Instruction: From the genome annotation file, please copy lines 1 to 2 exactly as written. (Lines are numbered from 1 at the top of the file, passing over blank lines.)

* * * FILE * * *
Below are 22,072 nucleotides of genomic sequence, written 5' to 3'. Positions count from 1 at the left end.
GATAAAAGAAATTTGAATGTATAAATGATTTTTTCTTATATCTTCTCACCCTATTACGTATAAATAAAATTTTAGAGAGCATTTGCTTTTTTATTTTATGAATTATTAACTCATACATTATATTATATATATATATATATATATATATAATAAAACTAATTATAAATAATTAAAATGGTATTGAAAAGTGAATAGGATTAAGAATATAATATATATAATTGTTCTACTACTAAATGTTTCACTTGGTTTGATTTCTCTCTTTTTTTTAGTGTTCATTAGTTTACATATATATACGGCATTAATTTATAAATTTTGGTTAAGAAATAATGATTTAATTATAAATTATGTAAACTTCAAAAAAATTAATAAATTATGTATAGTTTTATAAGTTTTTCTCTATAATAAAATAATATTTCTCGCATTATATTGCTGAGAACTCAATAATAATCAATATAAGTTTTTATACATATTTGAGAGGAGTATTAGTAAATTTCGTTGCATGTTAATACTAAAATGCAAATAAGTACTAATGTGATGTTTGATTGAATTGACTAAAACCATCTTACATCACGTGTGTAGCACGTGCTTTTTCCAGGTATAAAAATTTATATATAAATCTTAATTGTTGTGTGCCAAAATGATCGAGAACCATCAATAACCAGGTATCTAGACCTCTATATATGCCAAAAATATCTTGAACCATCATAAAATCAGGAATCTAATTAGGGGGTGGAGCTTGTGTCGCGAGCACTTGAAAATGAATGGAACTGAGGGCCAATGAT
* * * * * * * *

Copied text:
Below are 22,072 nucleotides of genomic sequence, written 5' to 3'. Positions count from 1 at the left end.
GATAAAAGAAATTTGAATGTATAAATGATTTTTTCTTATATCTTCTCACCCTATTACGTATAAATAAAATTTTAGAGAGCATTTGCTTTTTTATTTTATGAATTATTAACTCATACATTATATTATATATATATATATATATATATATAATAAAACTAATTATAAATAATTAAAATGGTATTGAAAAGTGAATAGGATTAAGAATATAATATATATAATTGTTCTACTACTAAATGTTTCACTTGGTTTGATTTCTCTCTTTTTTTTAGTGTTCATTAGTTTACATATATATACGGCATTAATTTATAAATTTTGGTTAAGAAATAATGATTTAATTATAAATTATGTAAACTTCAAAAAAATTAATAAATTATGTATAGTTTTATAAGTTTTTCTCTATAATAAAATAATATTTCTCGCATTATATTGCTGAGAACTCAATAATAATCAATATAAGTTTTTATACATATTTGAGAGGAGTATTAGTAAATTTCGTTGCATGTTAATACTAAAATGCAAATAAGTACTAATGTGATGTTTGATTGAATTGACTAAAACCATCTTACATCACGTGTGTAGCACGTGCTTTTTCCAGGTATAAAAATTTATATATAAATCTTAATTGTTGTGTGCCAAAATGATCGAGAACCATCAATAACCAGGTATCTAGACCTCTATATATGCCAAAAATATCTTGAACCATCATAAAATCAGGAATCTAATTAGGGGGTGGAGCTTGTGTCGCGAGCACTTGAAAATGAATGGAACTGAGGGCCAATGAT